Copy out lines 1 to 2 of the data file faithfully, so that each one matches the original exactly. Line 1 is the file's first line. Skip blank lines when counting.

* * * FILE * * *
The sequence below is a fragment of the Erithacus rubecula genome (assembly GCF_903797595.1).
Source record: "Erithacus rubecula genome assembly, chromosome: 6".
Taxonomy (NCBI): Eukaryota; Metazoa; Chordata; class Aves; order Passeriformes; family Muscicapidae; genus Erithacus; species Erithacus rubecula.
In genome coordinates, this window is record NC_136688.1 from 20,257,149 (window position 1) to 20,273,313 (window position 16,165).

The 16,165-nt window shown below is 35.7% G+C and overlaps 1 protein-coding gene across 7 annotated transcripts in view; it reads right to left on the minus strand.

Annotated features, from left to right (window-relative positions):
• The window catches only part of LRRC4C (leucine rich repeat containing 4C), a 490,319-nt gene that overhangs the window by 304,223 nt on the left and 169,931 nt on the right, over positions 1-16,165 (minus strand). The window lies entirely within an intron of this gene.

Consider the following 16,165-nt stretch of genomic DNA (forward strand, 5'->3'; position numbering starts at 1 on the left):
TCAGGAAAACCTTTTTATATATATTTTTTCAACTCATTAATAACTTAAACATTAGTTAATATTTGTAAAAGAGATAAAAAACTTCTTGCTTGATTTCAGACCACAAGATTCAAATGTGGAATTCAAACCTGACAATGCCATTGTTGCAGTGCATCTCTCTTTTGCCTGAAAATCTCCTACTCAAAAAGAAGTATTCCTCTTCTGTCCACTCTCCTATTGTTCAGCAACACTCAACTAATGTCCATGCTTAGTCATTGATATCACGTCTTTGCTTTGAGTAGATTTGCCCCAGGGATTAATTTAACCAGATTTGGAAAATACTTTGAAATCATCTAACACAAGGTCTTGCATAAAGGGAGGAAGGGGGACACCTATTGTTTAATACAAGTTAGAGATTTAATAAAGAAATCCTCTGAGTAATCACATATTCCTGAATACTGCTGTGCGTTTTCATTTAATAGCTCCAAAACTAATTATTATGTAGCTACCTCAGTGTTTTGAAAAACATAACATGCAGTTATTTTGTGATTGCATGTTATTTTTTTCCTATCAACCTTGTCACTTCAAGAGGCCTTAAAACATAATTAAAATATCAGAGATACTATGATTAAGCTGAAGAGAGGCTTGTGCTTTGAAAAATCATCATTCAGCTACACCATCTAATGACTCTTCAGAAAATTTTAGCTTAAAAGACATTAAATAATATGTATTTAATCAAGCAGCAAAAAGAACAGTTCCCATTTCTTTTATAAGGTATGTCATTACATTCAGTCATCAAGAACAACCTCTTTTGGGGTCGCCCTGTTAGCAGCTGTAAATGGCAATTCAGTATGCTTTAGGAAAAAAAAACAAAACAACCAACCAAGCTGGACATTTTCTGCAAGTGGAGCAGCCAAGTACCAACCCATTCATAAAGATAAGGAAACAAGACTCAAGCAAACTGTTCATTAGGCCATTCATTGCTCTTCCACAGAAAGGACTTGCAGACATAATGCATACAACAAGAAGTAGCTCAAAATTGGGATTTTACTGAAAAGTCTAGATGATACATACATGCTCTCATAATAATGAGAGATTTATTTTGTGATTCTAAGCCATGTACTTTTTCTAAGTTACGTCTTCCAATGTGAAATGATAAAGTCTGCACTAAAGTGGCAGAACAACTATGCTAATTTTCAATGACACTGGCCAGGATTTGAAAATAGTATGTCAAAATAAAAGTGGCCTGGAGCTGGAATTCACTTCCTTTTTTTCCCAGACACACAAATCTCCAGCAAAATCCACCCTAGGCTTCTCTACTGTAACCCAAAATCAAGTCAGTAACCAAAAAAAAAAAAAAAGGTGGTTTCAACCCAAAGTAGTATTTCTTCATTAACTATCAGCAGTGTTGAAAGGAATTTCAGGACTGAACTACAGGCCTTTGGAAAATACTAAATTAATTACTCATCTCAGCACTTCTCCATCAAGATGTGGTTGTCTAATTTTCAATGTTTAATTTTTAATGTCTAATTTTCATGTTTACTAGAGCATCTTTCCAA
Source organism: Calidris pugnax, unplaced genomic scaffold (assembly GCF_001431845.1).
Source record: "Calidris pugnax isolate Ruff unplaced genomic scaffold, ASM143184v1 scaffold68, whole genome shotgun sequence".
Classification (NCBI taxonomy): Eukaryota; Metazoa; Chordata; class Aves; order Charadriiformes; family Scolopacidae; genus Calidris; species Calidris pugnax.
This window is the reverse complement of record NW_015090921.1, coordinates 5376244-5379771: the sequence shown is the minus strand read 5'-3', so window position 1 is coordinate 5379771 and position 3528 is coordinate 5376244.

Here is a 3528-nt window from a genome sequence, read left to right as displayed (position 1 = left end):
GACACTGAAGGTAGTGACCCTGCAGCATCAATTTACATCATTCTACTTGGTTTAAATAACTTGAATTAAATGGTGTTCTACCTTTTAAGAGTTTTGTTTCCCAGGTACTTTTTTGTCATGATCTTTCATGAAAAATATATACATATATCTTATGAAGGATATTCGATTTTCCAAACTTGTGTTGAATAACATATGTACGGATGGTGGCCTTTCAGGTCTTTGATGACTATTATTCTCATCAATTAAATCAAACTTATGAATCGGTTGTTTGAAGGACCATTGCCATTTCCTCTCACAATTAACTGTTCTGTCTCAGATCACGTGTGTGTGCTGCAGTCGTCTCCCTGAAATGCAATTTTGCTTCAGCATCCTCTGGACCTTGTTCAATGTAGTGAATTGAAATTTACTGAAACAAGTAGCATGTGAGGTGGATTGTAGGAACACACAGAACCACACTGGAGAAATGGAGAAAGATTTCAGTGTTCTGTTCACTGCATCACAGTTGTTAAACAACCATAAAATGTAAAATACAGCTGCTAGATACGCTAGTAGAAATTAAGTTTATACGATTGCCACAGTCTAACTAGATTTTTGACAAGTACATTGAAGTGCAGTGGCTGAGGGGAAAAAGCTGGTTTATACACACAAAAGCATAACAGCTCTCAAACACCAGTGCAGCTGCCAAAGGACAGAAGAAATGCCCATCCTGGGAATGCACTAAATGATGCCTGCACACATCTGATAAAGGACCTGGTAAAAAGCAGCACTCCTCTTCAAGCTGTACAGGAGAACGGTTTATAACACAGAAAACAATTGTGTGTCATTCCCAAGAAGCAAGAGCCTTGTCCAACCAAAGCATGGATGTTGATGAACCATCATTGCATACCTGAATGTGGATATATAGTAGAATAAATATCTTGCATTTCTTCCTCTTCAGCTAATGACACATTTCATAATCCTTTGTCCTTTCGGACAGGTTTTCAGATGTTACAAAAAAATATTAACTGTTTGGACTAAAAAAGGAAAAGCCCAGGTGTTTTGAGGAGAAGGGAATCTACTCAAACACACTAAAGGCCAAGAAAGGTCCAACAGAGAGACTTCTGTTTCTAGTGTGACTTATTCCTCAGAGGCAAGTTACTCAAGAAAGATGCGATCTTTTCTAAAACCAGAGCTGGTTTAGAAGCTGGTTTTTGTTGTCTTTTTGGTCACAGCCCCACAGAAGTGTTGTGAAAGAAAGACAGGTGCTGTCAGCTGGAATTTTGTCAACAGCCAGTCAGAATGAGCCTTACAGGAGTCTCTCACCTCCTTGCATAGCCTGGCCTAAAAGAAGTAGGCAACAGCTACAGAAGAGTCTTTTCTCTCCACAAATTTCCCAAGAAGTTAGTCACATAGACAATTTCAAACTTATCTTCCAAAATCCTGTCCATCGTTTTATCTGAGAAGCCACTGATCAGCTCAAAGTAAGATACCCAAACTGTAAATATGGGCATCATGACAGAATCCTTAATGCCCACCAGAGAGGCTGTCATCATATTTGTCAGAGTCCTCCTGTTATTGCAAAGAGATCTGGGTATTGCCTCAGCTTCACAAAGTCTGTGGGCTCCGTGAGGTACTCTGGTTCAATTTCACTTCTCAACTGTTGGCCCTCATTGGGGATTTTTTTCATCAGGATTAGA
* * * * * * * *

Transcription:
The sequence below is a fragment of the Erithacus rubecula genome (assembly GCF_903797595.1).
Source record: "Erithacus rubecula genome assembly, chromosome: 6".